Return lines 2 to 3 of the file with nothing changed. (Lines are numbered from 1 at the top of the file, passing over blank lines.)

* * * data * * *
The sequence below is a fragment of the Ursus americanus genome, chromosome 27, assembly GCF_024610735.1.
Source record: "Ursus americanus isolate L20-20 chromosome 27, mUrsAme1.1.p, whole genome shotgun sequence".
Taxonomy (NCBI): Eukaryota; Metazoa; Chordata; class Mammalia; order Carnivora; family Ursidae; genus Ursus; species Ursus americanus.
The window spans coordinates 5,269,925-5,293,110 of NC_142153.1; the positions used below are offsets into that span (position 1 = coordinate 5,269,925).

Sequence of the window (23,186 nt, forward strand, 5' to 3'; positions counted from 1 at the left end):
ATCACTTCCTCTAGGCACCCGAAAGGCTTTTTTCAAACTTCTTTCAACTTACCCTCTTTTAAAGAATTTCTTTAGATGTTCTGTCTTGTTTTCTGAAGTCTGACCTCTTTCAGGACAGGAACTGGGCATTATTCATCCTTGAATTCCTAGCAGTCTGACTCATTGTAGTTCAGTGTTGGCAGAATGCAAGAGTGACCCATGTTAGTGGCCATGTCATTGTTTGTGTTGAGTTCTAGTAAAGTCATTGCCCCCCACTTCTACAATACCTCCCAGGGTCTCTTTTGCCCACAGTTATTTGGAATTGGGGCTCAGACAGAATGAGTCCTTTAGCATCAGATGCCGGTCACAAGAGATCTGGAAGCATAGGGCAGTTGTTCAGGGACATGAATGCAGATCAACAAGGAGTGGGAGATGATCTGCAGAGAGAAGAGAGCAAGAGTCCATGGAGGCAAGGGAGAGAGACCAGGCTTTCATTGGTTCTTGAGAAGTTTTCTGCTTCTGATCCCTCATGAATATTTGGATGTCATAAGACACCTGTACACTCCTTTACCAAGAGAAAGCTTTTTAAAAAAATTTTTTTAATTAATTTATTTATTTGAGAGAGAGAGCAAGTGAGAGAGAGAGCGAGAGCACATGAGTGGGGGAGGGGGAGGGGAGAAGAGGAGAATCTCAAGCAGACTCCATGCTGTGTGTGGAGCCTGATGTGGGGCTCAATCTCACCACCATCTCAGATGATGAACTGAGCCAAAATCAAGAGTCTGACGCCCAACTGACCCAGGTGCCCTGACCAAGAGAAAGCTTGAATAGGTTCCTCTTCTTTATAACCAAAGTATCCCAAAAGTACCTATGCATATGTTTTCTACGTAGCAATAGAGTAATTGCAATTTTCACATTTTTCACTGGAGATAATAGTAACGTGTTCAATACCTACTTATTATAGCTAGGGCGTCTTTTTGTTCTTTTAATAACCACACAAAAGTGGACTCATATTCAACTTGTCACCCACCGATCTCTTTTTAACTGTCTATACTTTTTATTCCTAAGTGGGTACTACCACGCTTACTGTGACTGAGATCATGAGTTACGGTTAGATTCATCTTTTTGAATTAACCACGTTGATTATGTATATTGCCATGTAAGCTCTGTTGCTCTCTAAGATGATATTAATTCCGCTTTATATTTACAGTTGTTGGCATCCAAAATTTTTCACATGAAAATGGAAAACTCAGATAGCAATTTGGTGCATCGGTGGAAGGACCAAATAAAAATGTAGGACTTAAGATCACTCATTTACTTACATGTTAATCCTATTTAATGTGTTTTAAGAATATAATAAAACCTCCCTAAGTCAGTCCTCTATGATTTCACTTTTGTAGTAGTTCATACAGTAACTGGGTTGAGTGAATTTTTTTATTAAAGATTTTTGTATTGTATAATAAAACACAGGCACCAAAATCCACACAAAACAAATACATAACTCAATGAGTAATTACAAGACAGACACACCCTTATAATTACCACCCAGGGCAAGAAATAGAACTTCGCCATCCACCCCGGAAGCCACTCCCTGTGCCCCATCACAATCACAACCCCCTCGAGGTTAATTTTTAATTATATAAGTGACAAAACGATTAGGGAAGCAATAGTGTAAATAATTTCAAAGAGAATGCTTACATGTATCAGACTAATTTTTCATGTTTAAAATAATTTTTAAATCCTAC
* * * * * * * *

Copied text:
Source record: "Ursus americanus isolate L20-20 chromosome 27, mUrsAme1.1.p, whole genome shotgun sequence".
Taxonomy (NCBI): Eukaryota; Metazoa; Chordata; class Mammalia; order Carnivora; family Ursidae; genus Ursus; species Ursus americanus.